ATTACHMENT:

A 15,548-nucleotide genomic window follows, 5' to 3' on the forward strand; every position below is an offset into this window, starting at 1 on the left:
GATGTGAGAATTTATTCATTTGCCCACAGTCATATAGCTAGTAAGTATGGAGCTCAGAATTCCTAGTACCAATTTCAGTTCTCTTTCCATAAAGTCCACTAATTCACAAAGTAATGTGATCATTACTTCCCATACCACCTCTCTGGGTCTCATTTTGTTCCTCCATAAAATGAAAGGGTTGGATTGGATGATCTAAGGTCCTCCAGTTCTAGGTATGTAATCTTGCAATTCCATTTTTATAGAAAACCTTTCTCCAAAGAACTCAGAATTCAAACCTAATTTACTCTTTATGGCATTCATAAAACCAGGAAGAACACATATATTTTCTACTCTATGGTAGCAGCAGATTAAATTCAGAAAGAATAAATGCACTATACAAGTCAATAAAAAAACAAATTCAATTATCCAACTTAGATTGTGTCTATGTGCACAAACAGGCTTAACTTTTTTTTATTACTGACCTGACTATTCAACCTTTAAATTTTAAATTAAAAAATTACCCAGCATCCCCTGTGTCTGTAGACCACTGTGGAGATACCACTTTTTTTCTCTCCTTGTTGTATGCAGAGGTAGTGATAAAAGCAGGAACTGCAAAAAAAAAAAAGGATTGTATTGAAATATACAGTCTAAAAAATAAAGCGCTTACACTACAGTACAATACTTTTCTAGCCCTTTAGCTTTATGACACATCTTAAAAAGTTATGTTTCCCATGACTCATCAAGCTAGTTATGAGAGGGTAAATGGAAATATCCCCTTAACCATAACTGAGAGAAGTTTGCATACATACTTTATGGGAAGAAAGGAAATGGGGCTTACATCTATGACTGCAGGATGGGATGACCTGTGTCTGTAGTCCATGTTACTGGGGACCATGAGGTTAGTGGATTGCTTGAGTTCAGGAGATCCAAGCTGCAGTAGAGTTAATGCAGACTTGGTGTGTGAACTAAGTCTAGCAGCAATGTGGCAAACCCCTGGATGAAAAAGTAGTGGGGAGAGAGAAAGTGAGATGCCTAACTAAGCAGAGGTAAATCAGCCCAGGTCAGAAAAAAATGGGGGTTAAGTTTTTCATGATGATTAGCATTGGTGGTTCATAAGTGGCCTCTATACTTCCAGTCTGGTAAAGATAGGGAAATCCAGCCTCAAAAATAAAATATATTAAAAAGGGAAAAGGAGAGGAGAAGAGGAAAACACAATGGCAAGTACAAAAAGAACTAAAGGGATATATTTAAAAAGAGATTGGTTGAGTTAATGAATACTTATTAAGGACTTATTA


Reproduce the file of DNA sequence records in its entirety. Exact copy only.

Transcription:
A 15,548-nucleotide genomic window follows, 5' to 3' on the forward strand; every position below is an offset into this window, starting at 1 on the left:
GATGTGAGAATTTATTCATTTGCCCACAGTCATATAGCTAGTAAGTATGGAGCTCAGAATTCCTAGTACCAATTTCAGTTCTCTTTCCATAAAGTCCACTAATTCACAAAGTAATGTGATCATTACTTCCCATACCACCTCTCTGGGTCTCATTTTGTTCCTCCATAAAATGAAAGGGTTGGATTGGATGATCTAAGGTCCTCCAGTTCTAGGTATGTAATCTTGCAATTCCATTTTTATAGAAAACCTTTCTCCAAAGAACTCAGAATTCAAACCTAATTTACTCTTTATGGCATTCATAAAACCAGGAAGAACACATATATTTTCTACTCTATGGTAGCAGCAGATTAAATTCAGAAAGAATAAATGCACTATACAAGTCAATAAAAAAACAAATTCAATTATCCAACTTAGATTGTGTCTATGTGCACAAACAGGCTTAACTTTTTTTTATTACTGACCTGACTATTCAACCTTTAAATTTTAAATTAAAAAATTACCCAGCATCCCCTGTGTCTGTAGACCACTGTGGAGATACCACTTTTTTTCTCTCCTTGTTGTATGCAGAGGTAGTGATAAAAGCAGGAACTGCAAAAAAAAAAAAGGATTGTATTGAAATATACAGTCTAAAAAATAAAGCGCTTACACTACAGTACAATACTTTTCTAGCCCTTTAGCTTTATGACACATCTTAAAAAGTTATGTTTCCCATGACTCATCAAGCTAGTTATGAGAGGGTAAATGGAAATATCCCCTTAACCATAACTGAGAGAAGTTTGCATACATACTTTATGGGAAGAAAGGAAATGGGGCTTACATCTATGACTGCAGGATGGGATGACCTGTGTCTGTAGTCCATGTTACTGGGGACCATGAGGTTAGTGGATTGCTTGAGTTCAGGAGATCCAAGCTGCAGTAGAGTTAATGCAGACTTGGTGTGTGAACTAAGTCTAGCAGCAATGTGGCAAACCCCTGGATGAAAAAGTAGTGGGGAGAGAGAAAGTGAGATGCCTAACTAAGCAGAGGTAAATCAGCCCAGGTCAGAAAAAAATGGGGGTTAAGTTTTTCATGATGATTAGCATTGGTGGTTCATAAGTGGCCTCTATACTTCCAGTCTGGTAAAGATAGGGAAATCCAGCCTCAAAAATAAAATATATTAAAAAGGGAAAAGGAGAGGAGAAGAGGAAAACACAATGGCAAGTACAAAAAGAACTAAAGGGATATATTTAAAAAGAGATTGGTTGAGTTAATGAATACTTATTAAGGACTTATTA